1. Shoe Tree

To keep your shoe shape looking good and prevent creasing (article), use a shoe tree.

It works well with almost any shoe type, and helps remove moisture, and therefore smells, from shoes if the shoe trees are made of wood.

2. Shoe Brush

There are many types of shoe brushes. You’ll want to at least get one dry shoe brush to brush off dirt and excess wax from polish.

Some shoe brushes are made of finer hair, meaning that polishing will need fewer brush strokes.

Shoe brushes for applying creams and waxes are also helpful in spreading the polish evenly and getting in the crevices. Rags and clothes may have difficulty with the finer details.

3. Rags and Cleaning Cloth

Essential for helping your shoes stay clean and buffing moisturizers, and polishes.

Use them for wiping clean, washing your shoe, spreading polish, buffing, and wiping polish off. You’ll need to organize them so no cross-contamination occurs.

Get an old t-shirt and cut it into squares about 10″x 10″, or any size that works well for your shoes. Have a stack ready to use and when you’re finished using them, store them with the same product that you used them with.

I use a hairband, that comes in a 30 pack from the dollar store, to attach my rag to the container I used them with.

If your rags get too dirty, cut up another old shirt or use your old shocks like I do and replace those old rags.

4. Shoe Conditioner

Getting a good conditioner is essential for healthy leather shoes. Your shoes will be able to resist the sun and rain much better when moisturized with a conditioner.

If you wait too long you’ll start to see small cracks in your leather after you’ve worn them without conditioner for a while. If you touch your shoes and they feel dry, they probably are.

Conditioner is best to use after your shoes have been cleaned well.

5. Shoe Polish

After your shoes have been moisturized, a great way to protect your shoes is to apply shoe polish. Your shoe polish will have the waxes and oils needed to prevent the effects of weathering in a similar manner as the conditioner.

Shoe polishes come in cream polish for color restoring and wax polish for creating a shin for your shoes. You’ll likely want to apply the cream polish before the wax polish. I usually just use wax polish because I am happy with the way my shoes look after the polish.

Your polishes will help your shoes maintain the color you want and make them look new and shiny. That’s why I like leather shoes, you can help them look like they are new after months or years of use.

After cleaning and moisturizing your shoes, apply shoe polish. (This can be done with multiple stages of creams and waxes, but I prefer to make it simple and just go with a tin of shoe polish that is the same color as my shoes.)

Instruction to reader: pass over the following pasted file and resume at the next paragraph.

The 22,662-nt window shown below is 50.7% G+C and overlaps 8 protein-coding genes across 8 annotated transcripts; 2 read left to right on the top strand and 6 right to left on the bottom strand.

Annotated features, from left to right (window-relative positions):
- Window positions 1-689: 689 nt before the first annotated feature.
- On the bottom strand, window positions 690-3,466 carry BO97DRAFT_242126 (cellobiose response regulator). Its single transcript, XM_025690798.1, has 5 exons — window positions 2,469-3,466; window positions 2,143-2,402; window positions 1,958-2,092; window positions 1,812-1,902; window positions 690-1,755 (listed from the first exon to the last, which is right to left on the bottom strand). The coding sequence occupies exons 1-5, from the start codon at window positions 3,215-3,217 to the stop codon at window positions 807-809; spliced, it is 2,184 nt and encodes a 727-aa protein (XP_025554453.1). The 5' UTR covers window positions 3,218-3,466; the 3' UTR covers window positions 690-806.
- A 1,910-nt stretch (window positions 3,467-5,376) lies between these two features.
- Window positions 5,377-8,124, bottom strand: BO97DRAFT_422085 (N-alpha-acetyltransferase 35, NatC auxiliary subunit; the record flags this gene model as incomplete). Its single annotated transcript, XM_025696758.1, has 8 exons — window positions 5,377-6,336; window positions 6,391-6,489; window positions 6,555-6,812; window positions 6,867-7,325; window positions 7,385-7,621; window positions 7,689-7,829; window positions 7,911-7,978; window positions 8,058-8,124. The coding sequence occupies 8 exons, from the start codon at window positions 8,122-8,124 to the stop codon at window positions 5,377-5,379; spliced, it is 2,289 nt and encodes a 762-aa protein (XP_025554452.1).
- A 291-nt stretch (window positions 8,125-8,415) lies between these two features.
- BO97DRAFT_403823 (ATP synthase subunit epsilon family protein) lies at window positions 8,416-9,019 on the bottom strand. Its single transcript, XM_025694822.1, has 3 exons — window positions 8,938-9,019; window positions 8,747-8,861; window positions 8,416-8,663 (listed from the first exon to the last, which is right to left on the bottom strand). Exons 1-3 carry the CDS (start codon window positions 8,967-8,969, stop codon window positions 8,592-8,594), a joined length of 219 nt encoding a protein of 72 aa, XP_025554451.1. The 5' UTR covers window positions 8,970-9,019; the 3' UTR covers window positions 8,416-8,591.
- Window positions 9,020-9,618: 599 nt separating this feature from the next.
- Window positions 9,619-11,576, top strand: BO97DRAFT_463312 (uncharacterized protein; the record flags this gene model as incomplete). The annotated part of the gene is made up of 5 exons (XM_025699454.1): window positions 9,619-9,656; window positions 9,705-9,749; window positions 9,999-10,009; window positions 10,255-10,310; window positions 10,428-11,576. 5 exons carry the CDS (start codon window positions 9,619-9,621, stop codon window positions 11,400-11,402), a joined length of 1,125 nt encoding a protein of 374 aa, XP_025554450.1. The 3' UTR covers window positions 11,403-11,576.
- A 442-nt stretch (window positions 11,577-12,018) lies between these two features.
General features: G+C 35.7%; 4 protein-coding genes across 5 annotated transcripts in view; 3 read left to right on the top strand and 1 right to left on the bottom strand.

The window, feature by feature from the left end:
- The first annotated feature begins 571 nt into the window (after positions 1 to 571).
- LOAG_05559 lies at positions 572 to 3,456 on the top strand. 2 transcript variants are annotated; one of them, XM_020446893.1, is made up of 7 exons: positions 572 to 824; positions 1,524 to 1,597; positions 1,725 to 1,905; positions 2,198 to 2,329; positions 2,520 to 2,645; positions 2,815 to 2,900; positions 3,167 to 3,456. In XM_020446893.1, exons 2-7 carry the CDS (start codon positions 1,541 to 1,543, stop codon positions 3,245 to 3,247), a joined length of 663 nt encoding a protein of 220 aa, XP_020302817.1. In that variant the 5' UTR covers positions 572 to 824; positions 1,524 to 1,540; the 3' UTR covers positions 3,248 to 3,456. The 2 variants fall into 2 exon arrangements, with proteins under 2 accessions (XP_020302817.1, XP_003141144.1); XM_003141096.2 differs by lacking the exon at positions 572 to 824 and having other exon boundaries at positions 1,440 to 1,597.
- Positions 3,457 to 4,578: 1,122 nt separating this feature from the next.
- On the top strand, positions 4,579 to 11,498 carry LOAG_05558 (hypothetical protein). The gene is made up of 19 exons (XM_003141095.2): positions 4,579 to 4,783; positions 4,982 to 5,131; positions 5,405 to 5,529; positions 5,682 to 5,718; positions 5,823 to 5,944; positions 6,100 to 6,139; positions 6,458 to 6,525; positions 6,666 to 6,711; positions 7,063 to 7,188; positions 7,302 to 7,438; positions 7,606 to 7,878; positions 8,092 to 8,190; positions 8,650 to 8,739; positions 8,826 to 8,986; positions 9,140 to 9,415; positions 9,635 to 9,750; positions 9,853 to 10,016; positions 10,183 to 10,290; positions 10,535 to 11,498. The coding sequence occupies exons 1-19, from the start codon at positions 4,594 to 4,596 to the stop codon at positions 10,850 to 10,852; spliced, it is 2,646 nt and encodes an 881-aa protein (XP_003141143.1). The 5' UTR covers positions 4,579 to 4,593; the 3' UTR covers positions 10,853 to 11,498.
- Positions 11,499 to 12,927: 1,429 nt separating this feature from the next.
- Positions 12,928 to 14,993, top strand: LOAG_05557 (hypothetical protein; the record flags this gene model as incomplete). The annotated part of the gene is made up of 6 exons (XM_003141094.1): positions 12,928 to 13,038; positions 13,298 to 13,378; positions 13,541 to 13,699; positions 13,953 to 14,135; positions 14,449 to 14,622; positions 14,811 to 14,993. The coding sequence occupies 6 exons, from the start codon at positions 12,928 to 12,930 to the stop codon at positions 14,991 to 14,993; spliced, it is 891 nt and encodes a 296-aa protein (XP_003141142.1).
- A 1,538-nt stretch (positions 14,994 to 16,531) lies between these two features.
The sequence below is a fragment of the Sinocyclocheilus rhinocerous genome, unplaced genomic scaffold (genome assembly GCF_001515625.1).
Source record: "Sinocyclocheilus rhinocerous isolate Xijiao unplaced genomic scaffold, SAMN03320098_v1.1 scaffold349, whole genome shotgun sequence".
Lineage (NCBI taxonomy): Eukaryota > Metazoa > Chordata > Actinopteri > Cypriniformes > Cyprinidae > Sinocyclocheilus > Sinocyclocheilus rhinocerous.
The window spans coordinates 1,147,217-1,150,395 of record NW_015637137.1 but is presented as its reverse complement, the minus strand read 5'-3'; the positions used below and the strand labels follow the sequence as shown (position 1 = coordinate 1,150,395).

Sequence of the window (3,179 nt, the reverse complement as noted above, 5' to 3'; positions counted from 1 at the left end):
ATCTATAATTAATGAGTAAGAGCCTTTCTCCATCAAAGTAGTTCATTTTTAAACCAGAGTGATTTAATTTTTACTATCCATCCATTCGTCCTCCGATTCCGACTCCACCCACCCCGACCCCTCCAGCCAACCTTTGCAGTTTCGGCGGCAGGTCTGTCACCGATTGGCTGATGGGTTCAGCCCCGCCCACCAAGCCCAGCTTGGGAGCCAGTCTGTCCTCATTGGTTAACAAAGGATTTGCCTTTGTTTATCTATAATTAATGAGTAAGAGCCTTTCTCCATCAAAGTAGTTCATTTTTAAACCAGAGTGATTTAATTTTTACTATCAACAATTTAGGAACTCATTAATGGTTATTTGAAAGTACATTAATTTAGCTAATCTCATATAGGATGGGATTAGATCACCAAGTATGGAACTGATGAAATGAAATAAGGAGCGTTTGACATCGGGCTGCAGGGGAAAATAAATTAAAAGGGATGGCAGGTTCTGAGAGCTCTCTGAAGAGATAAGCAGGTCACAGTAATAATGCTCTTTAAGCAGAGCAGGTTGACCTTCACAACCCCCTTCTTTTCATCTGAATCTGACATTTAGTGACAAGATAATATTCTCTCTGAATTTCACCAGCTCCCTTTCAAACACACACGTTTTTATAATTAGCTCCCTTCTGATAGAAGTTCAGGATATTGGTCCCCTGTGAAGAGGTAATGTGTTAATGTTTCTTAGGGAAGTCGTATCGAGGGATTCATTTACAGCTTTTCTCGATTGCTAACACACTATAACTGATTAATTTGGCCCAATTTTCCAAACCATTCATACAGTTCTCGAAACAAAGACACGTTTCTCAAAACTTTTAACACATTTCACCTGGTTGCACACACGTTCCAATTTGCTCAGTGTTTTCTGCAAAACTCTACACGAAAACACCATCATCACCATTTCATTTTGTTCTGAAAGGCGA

Apply polish to cover the entire shoe. You may use a rag to apply polish or if you have a polish brush use that to help you reach all the crevices of the shoe.

Let the polish dry for about 10-20 minutes. Use a shoe brush or rag to remove excess polish.

Don’t forget to add extra shine if you want to. You can get a slightly damp rag and dip it in the wax polish and work it into the areas you want extra shine, such as the toe and heel section. This may take some time.

Let your shoe polish dry for as long as needed and either use a shoe brush or a dry rag to clean any excess. Repeat using a damp rag and wax polish if you want to shinier finish.

The more you buff your shoes and apply the polishes, the shinier it will look. So decide if you want to put in the effort and get that glass-like shine effect. You’ll need more time or money, but your shoes will look great.

Brushes for applying polishes are usually best. But if you use rags for applying any type of product, like waxes, creams, or polishes, then I would suggest getting a thicker type of microfiber cloth. These are best for helping get into the nooks and crannies of shoes.

6. Shoe Waterproofing

This accessory can be a fabric spray, an all-purpose spray, an oil, or wax. Check your shoe materials.

If it’s a regular leather shoe, not suede or patent leather, you can waterproof it in a more permanent way with mink oil or a beeswax product.

If your shoes are not regular leather, use a spray to protect the fabric or leather, which will also usually have some waterproofing properties. It’s likely you’ll need to apply the spray on a monthly basis depending on how often you use your shoes.

7. Shoe Horn

When you have boots or dress shoes, you likely want to get a shoehorn (article). It can be used to help your foot slide in and out effectively without causing damage to the heel or sole of your shoe.

Constant application of pressure on the sole from using your foot or shoe to pull off your shoes, causes the glue or the stitching to come loose.

Crushing the heel section of the shoe occurs at times when trying to get the shoe on, creating a crease and a floppy heel section of the shoe.

Using a shoe horn will help you avoid these issues. If you have shoelaces on your shoe, it is good practice to unloosen them well when putting on and taking off your shoes. You’ll avoid some problems that might occur otherwise.

Thanks for visiting

Addition Questions

When should I take my shoes to a cobbler?

It’s a good idea to take your shoes to a cobbler when you have high-priced shoes that need repair, and or when you’re not confident you can repair your shoes by yourself. A cobbler will be able to give you information about your shoes that you might not have known and save you money.

Should I get a shoe cleaning product?

Get a shoe cleaning product if you want to have a convenient way to clean your shoes. It may be less of a hassle and more effective than DIY cleaning. Make sure you buy a product that is specifically designed for your shoe type.


I enjoy many types of outdoor activities including running, hiking, and walking. I was a former elementary school teacher for 17 years and now enjoy writing and sharing my love of the outdoors.

Recent Posts